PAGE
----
State of the art qubit systems are reaching the gate fidelities required for scalable quantum computation architectures. Further improvements in the fidelity of quantum gates demands characterization and benchmarking protocols that are efficient, reliable and extremely accurate. Ideally, a benchmarking protocol should also provide information on ho...

Enhancement-mode Si/SiGe electron quantum dots have been pursued extensively by many groups for \revEdit{their} potential in quantum computing. Most of the reported dot designs utilize multiple metal-gate layers and use Si/SiGe heterostructures with Ge concentration close to 30\%. Here we report the fabrication and low-temperature characterization...

Quantum information processors promise fast algorithms for problems inaccessible to classical computers. But since qubits are noisy and error-prone, they will depend on fault-tolerant quantum error correction (FTQEC) to compute reliably. Quantum error correction can protect against general noise if -- and only if -- the error in each physical qubit...

Albany is a multiphysics code constructed by assembling a set of reusable, general components. It is an implicit, unstructured grid finite element code that hosts a set of advanced features that are readily combined within a single analysis run. Albany uses template-based generic programming methods to provide extensibility and flexibility; it empl...

Last year, Salfi et al. made the first direct measurements of a donor wave function and found extremely good theoretical agreement with atomistic tight-binding theory results [Salfi et al., Nat. Mater. 13, 605 (2014)]. Here, we show that multivalley effective mass theory, applied properly, does achieve close agreement with tight-binding results and...

Achieving controllable coupling of dopants in silicon is crucial for
operating donor-based qubit devices, but it is difficult because of the small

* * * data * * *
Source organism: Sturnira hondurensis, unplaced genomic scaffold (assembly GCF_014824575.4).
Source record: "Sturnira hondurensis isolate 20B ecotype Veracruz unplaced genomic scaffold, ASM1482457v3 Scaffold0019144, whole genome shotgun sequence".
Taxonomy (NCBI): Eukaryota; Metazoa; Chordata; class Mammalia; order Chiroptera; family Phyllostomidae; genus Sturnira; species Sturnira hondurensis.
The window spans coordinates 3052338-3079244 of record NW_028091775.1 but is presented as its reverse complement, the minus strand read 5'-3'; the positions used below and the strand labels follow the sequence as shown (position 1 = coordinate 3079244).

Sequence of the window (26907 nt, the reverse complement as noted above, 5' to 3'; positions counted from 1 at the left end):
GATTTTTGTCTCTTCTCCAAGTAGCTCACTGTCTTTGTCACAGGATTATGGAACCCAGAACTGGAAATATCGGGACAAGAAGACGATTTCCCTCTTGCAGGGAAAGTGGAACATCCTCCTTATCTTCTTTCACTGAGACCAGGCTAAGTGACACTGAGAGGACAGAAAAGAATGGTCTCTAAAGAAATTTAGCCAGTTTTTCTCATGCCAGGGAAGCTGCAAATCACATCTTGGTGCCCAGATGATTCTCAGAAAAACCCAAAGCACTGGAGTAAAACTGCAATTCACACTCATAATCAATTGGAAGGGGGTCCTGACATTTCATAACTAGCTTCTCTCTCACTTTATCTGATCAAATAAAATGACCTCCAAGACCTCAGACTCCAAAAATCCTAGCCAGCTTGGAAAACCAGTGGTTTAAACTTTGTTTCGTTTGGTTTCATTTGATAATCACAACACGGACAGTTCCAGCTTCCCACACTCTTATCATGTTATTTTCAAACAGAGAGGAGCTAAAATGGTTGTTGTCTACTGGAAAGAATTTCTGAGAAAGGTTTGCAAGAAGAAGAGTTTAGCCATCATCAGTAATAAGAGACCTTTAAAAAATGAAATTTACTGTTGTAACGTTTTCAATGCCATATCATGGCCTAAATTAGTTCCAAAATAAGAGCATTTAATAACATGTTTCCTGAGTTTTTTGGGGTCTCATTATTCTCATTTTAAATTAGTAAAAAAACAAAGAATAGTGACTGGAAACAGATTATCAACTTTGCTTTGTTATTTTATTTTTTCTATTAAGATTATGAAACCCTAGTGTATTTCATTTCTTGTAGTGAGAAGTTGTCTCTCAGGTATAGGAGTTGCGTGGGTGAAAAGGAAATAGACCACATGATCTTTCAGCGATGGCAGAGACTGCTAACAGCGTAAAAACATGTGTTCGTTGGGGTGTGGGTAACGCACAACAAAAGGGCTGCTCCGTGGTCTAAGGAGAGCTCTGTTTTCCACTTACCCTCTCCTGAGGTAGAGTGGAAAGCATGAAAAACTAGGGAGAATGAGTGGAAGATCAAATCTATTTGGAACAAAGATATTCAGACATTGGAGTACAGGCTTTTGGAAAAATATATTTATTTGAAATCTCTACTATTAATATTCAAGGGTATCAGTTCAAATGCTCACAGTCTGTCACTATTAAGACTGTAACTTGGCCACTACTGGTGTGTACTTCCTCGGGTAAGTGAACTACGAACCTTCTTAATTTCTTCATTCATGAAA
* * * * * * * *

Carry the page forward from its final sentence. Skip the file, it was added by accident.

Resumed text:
size of donor-bound electron wavefunctions. Here we report the characterization
of a quantum dot coupled to a localized electronic state, and we present
evidence of controllable coupling between the quan...

For sixty years researchers have studied the electronic structure of donors
in silicon using the effective mass approximation. Despite a recent surge of
theoretical activity, inconsistent predictions and discrepancies with
experiment call into question the extent to which effective mass theory can
quantitatively describe donor physics. Earlier this...

A most intuitive realization of a qubit is a single electron charge sitting
at two well-defined positions, such as the left and right sides of a double
quantum dot. This qubit is not just simple but also has the potential for
high-speed operation, because of the strong coupling of electric fields to the
electron. However, charge noise also couples...

We present a self-consistent one-dimensional (1D) quantum transport simulator
based on the Contact Block Reduction (CBR) method, aiming for very fast and
robust transport simulation of 1D quantum devices. Applying the general CBR
approach to 1D open systems results in a set of very simple equations that are
derived and given in detail for the first...

The interaction between a qubit and its environment provides a channel for
energy relaxation which has an energy-dependent timescale governed by the
specific coupling mechanism. We measure the rate of inelastic decay in a Si MOS
double quantum dot (DQD) charge qubit through sensing the charge state's
response to non-adiabatic driving of its excited...